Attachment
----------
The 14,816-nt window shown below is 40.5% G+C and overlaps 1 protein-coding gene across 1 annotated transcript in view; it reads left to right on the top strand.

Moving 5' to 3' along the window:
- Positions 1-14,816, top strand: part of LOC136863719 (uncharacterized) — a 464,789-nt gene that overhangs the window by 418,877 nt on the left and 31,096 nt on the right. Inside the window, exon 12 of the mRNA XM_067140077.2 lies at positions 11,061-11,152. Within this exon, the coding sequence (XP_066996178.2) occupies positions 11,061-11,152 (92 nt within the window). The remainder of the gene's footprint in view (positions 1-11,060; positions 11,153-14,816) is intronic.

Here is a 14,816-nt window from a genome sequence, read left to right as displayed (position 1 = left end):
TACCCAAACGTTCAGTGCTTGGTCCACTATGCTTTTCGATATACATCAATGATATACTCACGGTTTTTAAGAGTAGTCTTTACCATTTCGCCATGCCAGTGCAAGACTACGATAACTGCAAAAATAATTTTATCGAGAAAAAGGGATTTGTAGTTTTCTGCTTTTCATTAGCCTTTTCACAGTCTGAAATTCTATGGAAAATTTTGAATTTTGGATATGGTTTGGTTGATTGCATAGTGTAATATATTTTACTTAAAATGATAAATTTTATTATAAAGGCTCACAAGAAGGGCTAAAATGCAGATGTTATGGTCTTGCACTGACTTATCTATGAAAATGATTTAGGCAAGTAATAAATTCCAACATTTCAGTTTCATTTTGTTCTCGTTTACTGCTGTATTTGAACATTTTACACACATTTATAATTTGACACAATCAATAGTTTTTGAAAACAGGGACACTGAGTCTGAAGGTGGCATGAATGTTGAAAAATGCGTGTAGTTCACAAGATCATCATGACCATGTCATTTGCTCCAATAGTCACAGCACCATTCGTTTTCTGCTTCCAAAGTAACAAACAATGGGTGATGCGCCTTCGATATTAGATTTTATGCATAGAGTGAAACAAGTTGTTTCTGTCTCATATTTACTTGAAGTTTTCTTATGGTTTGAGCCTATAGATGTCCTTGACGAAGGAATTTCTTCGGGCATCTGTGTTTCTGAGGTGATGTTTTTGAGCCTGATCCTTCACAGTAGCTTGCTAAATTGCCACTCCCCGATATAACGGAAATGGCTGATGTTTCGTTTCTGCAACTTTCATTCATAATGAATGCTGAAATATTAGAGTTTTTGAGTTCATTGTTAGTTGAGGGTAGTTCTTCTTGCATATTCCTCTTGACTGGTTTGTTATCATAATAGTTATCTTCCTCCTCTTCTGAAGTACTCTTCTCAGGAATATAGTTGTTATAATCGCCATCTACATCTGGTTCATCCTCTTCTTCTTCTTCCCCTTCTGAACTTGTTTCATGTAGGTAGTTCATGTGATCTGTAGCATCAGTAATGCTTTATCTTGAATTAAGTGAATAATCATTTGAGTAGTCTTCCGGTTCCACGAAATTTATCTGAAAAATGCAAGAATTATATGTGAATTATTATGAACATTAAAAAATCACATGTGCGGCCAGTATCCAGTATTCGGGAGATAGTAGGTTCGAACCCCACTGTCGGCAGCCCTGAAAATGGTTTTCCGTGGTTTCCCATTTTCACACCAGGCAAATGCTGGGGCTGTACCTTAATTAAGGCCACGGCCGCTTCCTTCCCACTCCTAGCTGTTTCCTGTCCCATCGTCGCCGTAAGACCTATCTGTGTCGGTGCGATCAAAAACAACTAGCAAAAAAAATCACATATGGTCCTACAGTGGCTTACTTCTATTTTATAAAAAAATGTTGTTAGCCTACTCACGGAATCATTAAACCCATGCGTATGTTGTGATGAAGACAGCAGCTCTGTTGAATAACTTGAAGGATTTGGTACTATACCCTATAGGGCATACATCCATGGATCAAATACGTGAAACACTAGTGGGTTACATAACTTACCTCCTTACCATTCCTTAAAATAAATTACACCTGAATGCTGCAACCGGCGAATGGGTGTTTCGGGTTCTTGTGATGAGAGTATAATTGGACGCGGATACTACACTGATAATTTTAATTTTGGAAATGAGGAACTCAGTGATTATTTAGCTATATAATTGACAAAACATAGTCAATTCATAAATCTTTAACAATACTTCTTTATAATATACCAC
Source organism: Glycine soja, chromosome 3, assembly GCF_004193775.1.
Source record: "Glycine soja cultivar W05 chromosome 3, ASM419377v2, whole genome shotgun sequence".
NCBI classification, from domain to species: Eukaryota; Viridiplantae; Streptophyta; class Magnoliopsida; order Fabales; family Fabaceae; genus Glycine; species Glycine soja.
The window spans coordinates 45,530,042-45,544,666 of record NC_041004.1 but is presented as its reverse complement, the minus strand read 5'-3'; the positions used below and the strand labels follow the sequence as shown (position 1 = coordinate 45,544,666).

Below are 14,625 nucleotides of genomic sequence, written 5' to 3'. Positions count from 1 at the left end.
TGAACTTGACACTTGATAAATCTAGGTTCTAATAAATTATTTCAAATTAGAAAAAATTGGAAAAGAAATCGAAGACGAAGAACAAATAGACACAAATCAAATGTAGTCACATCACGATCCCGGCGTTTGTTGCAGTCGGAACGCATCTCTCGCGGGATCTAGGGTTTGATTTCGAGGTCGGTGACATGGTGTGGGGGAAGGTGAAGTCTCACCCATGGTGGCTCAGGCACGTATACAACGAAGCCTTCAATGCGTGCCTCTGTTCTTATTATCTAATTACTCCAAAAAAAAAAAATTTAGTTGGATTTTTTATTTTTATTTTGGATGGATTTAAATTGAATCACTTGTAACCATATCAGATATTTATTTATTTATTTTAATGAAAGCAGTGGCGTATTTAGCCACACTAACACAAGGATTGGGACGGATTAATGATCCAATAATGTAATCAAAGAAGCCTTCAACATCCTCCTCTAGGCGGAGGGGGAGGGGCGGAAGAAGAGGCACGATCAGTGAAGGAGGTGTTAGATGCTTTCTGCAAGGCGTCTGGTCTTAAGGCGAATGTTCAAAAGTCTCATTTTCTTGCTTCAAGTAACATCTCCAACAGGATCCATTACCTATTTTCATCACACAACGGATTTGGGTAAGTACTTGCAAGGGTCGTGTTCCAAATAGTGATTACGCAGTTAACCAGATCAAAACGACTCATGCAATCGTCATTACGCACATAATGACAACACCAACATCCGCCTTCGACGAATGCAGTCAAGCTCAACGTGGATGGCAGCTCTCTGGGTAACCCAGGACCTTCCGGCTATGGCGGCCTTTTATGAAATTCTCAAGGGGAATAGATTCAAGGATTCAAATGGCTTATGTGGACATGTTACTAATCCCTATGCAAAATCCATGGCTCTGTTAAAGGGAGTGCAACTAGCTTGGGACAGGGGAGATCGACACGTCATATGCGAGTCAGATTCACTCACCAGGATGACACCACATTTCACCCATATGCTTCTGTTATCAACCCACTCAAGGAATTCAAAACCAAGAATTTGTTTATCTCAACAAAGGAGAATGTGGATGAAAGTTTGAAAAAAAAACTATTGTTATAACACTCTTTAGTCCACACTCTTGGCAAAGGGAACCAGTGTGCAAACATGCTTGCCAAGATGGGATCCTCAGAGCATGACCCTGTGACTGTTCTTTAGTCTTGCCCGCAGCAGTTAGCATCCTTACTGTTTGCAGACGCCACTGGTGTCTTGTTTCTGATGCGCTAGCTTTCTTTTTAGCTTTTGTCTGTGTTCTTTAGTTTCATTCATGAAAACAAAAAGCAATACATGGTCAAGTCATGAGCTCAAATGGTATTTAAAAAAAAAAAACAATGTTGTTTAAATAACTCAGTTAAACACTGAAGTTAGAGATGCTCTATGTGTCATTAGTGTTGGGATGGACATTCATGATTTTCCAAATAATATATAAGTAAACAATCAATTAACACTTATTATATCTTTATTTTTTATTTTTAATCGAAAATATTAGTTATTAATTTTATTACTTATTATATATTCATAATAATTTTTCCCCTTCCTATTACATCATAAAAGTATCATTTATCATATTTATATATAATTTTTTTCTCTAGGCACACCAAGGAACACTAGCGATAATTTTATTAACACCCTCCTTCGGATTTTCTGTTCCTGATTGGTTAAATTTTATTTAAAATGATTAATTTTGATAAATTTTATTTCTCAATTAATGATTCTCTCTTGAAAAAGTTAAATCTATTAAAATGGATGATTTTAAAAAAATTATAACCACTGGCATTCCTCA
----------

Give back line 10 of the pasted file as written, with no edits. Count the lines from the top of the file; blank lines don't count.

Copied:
Below are 14,625 nucleotides of genomic sequence, written 5' to 3'. Positions count from 1 at the left end.